Interview with Paul Barclay, Radio National, ABC, RN Drive with Paul Barclay

PAUL BARCLAY: Barnaby Joyce is the Deputy Prime Minister and leader of the National Party. Welcome back to RN Drive.

BARNABY JOYCE: Thanks, Paul.

PAUL BARCLAY: So what do you make of John Barilaro's resignation? Did that come out of the blue to you?

BARNABY JOYCE: No, not really. I spoke to John some time ago and he conveyed to me that he, as they say in politics, in pressure positions, he said "mate I'm, basically I'm over it, as we say I'm cooked, that's it, done it and I want out" and now he has done what's right for him and right for the State of New South Wales and formalised that. And we all wish him all the very best. He's a good fellow. He's played a hard game and he's leaving at the time of his choosing, at the top of his game. So what a way to go.

PAUL BARCLAY: Is now the right time though, for the Deputy Premier to leave the political arena just days after the Premier announced her resignation?

BARNABY JOYCE: Well, that is probably the reason to go. I mean the Premier is leaving and the Deputy is thinking about going, well, make a clean sweep of it and give the Party, the Coalition, both the Liberals and the Nationals time to reset with a good distance to the next state election. I actually think it's a good time to go. So he's made that decision and he's made it on his own terms. And what else can you do? You wish him all the best.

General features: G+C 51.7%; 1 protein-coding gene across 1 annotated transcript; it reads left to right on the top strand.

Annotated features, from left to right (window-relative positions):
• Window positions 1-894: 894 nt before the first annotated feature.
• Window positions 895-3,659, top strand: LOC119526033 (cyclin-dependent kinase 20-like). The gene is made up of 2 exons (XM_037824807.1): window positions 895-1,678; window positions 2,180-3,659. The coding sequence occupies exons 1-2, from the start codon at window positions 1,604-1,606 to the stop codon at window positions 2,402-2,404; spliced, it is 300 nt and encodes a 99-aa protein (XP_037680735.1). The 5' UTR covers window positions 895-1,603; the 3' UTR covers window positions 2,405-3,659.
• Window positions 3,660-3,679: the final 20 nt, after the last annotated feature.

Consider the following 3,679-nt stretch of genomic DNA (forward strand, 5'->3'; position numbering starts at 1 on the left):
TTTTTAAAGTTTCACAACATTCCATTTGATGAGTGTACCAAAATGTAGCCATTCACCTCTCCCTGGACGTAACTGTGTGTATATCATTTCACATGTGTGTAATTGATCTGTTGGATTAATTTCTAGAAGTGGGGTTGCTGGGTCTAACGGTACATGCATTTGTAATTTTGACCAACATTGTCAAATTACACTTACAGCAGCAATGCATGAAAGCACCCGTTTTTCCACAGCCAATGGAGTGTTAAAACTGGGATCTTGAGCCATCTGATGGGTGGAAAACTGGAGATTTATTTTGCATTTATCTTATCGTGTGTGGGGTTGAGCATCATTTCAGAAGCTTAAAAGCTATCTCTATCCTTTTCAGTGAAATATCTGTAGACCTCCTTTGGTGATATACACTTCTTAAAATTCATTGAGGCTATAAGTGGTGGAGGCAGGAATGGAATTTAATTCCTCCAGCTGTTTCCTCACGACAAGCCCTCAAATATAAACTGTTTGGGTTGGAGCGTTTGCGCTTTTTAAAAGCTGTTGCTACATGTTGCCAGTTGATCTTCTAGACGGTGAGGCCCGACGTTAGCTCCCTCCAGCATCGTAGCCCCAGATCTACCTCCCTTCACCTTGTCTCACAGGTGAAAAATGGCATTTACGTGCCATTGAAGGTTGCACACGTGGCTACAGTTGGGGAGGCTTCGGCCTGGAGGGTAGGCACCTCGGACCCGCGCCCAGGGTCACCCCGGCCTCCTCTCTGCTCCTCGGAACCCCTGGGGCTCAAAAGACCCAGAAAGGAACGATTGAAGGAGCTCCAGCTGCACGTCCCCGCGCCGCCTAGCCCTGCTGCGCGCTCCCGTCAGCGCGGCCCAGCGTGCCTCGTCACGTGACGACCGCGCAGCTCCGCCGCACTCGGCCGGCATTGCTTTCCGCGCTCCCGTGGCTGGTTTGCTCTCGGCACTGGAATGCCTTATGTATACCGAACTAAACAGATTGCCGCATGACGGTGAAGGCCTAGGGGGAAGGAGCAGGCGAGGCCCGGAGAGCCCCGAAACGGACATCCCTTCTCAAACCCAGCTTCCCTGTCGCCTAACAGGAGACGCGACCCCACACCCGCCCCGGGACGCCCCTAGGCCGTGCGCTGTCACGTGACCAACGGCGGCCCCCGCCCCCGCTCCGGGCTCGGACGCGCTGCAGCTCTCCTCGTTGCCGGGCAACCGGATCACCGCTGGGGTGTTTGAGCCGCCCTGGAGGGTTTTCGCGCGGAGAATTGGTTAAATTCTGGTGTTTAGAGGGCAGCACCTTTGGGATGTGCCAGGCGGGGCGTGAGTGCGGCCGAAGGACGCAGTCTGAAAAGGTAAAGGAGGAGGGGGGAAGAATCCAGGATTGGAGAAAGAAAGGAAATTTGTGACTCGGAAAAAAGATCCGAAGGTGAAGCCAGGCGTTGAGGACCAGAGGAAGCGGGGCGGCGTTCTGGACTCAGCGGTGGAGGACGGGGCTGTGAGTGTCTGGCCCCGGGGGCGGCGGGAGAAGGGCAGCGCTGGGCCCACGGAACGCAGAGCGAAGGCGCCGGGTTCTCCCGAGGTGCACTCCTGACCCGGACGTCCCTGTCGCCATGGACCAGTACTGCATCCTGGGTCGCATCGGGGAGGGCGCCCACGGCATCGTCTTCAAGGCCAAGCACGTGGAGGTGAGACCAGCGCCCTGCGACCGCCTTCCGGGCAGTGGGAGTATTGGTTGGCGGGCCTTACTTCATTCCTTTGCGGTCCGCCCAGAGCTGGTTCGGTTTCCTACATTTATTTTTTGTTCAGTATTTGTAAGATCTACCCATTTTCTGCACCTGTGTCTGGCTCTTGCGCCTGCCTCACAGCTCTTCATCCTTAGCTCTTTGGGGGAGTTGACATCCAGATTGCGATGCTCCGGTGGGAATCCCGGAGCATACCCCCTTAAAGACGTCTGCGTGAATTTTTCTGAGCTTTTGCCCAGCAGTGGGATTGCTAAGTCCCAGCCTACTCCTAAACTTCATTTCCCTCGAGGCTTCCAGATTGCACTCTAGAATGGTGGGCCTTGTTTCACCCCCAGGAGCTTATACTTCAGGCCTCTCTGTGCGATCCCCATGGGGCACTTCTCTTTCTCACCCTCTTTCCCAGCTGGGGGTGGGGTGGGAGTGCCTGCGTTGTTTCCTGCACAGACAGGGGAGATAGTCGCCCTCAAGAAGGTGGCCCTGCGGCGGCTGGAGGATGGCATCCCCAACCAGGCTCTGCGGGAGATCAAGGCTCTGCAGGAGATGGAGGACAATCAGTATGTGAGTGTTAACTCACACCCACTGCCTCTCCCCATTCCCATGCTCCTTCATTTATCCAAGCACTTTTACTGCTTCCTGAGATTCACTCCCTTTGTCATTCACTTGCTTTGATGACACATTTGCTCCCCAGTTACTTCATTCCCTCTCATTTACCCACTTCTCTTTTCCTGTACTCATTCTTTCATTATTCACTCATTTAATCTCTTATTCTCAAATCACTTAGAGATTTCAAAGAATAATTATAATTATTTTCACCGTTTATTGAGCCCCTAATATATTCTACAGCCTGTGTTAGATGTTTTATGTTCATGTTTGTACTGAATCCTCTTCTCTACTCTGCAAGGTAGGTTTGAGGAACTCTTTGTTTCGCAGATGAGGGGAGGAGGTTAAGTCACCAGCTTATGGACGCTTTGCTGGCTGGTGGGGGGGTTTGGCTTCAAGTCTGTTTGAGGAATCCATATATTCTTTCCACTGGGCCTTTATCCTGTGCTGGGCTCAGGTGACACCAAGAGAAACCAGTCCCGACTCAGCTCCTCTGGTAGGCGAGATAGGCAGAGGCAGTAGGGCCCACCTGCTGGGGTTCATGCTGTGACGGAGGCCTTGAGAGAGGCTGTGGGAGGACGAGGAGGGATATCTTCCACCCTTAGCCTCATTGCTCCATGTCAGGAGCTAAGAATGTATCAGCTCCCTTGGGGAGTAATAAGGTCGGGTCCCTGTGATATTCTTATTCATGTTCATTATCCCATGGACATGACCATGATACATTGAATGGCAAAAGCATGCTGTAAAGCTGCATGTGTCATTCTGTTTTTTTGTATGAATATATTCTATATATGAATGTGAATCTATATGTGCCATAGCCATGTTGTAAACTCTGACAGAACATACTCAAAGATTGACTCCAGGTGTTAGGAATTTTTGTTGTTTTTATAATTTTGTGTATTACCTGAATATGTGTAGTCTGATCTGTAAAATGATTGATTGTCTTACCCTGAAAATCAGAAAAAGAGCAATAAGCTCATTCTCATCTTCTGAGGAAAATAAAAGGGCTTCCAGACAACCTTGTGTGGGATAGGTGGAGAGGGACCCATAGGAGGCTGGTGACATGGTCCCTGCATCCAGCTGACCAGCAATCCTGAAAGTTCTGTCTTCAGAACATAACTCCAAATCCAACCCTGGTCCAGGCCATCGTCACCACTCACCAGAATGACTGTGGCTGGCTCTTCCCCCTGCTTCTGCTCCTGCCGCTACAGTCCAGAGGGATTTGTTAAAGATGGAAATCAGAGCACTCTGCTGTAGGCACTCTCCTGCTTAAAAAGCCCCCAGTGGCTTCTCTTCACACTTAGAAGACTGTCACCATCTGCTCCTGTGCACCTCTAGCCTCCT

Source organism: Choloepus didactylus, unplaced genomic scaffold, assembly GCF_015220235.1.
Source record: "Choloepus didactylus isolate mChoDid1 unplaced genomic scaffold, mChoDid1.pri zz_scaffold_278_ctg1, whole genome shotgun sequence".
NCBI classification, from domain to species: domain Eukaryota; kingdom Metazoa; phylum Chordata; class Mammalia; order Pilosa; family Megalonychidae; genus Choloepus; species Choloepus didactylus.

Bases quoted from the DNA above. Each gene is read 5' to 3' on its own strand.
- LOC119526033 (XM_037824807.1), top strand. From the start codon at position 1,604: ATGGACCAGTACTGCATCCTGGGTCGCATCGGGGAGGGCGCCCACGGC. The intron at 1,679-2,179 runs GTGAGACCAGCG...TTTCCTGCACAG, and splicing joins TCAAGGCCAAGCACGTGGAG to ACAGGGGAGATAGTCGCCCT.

PAUL BARCLAY: Where do you think this leaves the New South Wales National Party in terms of the way ahead?

BARNABY JOYCE: Like every party they reset, they'll find themselves a new leader and they'll go on and the energy will be there and they'll go forward. It will be different, but it'll be the will be the reflection of a new set of arrangements. And all you do is you wish them the very best. If you want to put the kiss of death on someone, recommend them from national politics, that's the best way to kick someone completely out of the race. So I'll sit back and watch and whoever they pick, I will be 100 per cent supportive of that person.

PAUL BARCLAY: Any horse you'd like to back in that race?

BARNABY JOYCE: Look, I'm a bit greedy. So I'll back the lot. One of them is going to win!

PAUL BARCLAY: No front runner from your perspective, then?

BARNABY JOYCE: No, I honest to God, I get along with so many of them, and I wouldn't dare do that because that would be pitching one against the other. And it doesn't help them. There's nothing worse than somebody outside putting their two bobs worth in, because if anything, it hurts chances rather than helps them so I'll sit back and watch. And whoever they pick will be the right choice because it will be made by their own party room.